Midweek meals: Soufflé

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Soufflé. The thought of making it is enough to instil fear in some of the bravest of cooks. The soufflé has got a bad rep over the years due to its delicacy. Yes, there are plenty of things that can go wrong: it doesn’t rise, it rises but collapses, it’s over-cooked, the eggs are over-whisked – but with a bit of love a good soufflé really isn’t hard to make. Read on, my friends…  

As mentioned in an earlier post, the word soufflé comes from the verb souffler, meaning to blow. Un bon soufflé should be crispy on top, and light and fluffy in the middle – like a breath of air. 

Mum’s cheese and sweet corn soufflé was my favourite dinner growing up (yes I know, quite the gourmet child), and I’d request it every birthday. I’ve only recently found out that my sister never liked it, so these requests only brought her sadness and misery. Sorry Anna.  

The secret to easily whipping your egg whites is to place the eggs in a bowl of luke-warm water beforehand. Fridge-temperature eggs aren’t going to do you any favours. 

The recipe below is for a cheese and sweet-corn soufflé, but the corn is just an option. You could add capsicum, ham, mushrooms – really whatever you feel like. If you want to achieve a perfect flat-topped soufflé, simply run a knife over the mixture just before putting it in the oven to smooth it out et voila – just like in a Michelin-starred restaurant!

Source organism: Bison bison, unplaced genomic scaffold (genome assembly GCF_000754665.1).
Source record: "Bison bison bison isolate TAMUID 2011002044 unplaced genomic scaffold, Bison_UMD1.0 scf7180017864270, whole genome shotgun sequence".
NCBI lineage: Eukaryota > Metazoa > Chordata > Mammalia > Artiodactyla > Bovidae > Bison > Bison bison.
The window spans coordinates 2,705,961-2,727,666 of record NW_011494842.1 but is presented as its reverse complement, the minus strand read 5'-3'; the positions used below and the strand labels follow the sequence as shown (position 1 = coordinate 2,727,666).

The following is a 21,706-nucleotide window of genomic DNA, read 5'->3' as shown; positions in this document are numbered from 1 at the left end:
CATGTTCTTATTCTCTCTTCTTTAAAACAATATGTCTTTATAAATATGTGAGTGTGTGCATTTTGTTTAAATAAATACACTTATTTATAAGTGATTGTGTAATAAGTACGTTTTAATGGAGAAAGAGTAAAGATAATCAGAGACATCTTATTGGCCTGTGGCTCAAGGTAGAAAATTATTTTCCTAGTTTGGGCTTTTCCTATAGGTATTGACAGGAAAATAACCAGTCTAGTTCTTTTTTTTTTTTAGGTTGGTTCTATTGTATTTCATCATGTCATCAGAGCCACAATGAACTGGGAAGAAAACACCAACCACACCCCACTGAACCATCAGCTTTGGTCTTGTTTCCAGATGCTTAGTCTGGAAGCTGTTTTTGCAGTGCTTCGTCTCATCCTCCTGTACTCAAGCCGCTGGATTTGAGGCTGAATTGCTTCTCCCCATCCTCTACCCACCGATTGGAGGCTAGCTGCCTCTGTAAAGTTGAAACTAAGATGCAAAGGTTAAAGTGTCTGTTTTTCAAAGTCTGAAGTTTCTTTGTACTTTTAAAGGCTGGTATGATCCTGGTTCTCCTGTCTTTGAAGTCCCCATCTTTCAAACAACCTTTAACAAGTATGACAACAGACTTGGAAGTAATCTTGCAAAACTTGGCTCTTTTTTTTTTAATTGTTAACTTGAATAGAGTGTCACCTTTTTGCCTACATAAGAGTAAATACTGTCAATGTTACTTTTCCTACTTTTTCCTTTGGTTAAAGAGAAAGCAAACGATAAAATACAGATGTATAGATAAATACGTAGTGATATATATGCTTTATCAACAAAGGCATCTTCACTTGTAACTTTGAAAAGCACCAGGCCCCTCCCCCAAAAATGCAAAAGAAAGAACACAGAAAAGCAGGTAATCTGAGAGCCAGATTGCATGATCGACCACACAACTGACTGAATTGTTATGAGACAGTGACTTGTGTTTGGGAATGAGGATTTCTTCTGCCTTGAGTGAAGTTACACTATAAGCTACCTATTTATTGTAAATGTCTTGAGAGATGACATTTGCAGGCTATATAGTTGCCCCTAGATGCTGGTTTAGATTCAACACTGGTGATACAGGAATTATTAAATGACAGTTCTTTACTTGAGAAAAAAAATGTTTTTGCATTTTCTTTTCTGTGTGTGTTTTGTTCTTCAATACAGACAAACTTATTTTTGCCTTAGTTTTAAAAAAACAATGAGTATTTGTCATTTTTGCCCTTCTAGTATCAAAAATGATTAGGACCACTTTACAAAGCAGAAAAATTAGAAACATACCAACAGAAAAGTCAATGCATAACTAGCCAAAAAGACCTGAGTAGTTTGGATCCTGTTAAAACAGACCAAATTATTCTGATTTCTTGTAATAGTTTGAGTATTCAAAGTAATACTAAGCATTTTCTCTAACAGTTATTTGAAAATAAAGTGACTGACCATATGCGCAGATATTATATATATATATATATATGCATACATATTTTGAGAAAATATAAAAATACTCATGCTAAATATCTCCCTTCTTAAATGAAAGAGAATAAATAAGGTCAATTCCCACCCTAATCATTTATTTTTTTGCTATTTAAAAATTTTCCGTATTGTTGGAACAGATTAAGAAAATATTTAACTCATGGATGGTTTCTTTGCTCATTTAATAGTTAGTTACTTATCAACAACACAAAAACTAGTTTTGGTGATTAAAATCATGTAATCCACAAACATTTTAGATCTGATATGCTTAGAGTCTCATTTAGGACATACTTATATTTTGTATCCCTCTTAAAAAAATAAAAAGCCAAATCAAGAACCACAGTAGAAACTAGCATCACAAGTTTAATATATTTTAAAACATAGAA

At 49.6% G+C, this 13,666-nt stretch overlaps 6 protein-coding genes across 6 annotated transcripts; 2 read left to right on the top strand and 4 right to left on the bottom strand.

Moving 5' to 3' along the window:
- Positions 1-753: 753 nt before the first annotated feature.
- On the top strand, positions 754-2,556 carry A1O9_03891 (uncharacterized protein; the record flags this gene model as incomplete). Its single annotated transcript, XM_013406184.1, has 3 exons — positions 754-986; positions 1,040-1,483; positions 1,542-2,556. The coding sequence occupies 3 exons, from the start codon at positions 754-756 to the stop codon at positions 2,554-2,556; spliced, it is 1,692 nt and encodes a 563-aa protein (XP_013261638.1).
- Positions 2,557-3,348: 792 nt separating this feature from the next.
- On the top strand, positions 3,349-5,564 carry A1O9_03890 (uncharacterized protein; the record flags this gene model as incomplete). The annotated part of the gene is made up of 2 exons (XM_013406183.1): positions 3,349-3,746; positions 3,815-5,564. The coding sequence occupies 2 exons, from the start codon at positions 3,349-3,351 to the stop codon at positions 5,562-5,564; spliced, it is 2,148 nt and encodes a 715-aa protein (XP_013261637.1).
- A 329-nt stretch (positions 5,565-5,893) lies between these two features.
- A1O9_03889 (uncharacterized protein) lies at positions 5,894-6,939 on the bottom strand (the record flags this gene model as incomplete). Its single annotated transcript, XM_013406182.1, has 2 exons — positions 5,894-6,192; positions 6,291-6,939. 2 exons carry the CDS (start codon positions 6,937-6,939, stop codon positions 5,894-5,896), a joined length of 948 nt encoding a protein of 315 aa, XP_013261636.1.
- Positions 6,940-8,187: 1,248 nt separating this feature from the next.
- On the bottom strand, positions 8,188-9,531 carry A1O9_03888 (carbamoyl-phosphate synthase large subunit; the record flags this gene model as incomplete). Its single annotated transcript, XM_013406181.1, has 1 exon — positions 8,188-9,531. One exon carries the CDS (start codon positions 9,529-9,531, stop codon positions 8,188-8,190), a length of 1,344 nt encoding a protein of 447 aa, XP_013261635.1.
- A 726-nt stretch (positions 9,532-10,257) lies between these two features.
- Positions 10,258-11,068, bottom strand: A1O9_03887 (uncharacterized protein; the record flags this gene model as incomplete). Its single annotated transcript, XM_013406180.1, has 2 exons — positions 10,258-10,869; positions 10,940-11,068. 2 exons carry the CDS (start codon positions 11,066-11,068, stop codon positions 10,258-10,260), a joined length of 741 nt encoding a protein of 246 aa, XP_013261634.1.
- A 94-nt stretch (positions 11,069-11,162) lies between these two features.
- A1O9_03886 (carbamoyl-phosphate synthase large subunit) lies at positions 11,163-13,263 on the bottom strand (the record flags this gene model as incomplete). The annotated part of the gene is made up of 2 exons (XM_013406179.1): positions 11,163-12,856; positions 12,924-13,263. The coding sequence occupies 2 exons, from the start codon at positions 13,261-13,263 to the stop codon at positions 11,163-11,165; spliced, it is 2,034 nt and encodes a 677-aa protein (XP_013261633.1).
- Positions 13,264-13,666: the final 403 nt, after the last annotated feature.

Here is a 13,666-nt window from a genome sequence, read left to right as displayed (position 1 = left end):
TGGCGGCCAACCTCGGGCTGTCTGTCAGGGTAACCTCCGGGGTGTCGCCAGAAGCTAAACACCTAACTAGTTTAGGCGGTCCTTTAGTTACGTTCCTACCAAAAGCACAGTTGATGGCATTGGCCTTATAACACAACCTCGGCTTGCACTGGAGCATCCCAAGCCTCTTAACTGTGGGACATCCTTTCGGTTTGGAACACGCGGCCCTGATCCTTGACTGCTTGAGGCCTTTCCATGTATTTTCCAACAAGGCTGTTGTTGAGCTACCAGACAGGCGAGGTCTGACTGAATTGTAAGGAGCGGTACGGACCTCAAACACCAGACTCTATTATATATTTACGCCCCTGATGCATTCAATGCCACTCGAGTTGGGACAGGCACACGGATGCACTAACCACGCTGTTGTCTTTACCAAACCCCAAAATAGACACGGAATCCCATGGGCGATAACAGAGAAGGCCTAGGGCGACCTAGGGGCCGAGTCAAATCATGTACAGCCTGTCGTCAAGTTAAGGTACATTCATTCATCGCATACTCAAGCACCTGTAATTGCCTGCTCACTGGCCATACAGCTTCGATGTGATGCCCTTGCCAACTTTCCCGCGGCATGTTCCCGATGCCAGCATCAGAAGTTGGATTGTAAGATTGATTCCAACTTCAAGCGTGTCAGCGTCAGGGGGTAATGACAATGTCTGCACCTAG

Soufflé au fromage et au maïs:

Serves: 4

Cooking time: Approx. 20 mins prep + 45 mins to cook

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4 eggs

1 cup milk

1 tbsp butter

Approx 1 tbsp plain flour

1 cup cheese (tasty or gruyère would work best)

1 can corn kernels, drained (or fresh sweetcorn if you have it)

Salt + pepper, to taste

Method:

Place whole eggs in bowl of luke warm water and set aside. Grease a ramekin or round casserole dish. 

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 Make basic white sauce: melt butter over low heat and stir in flour until thick paste, then very slowly add milk, whisking to avoid any lumps. Continue to stir until sauce thickens. Set aside.

Add cheese and corn.

Separate eggs and lightly beat egg yolks in one bowl. Beat egg whites until peaks form, taking care not to over-beat.

This is how you want your whites to look

This is how you want your whites to look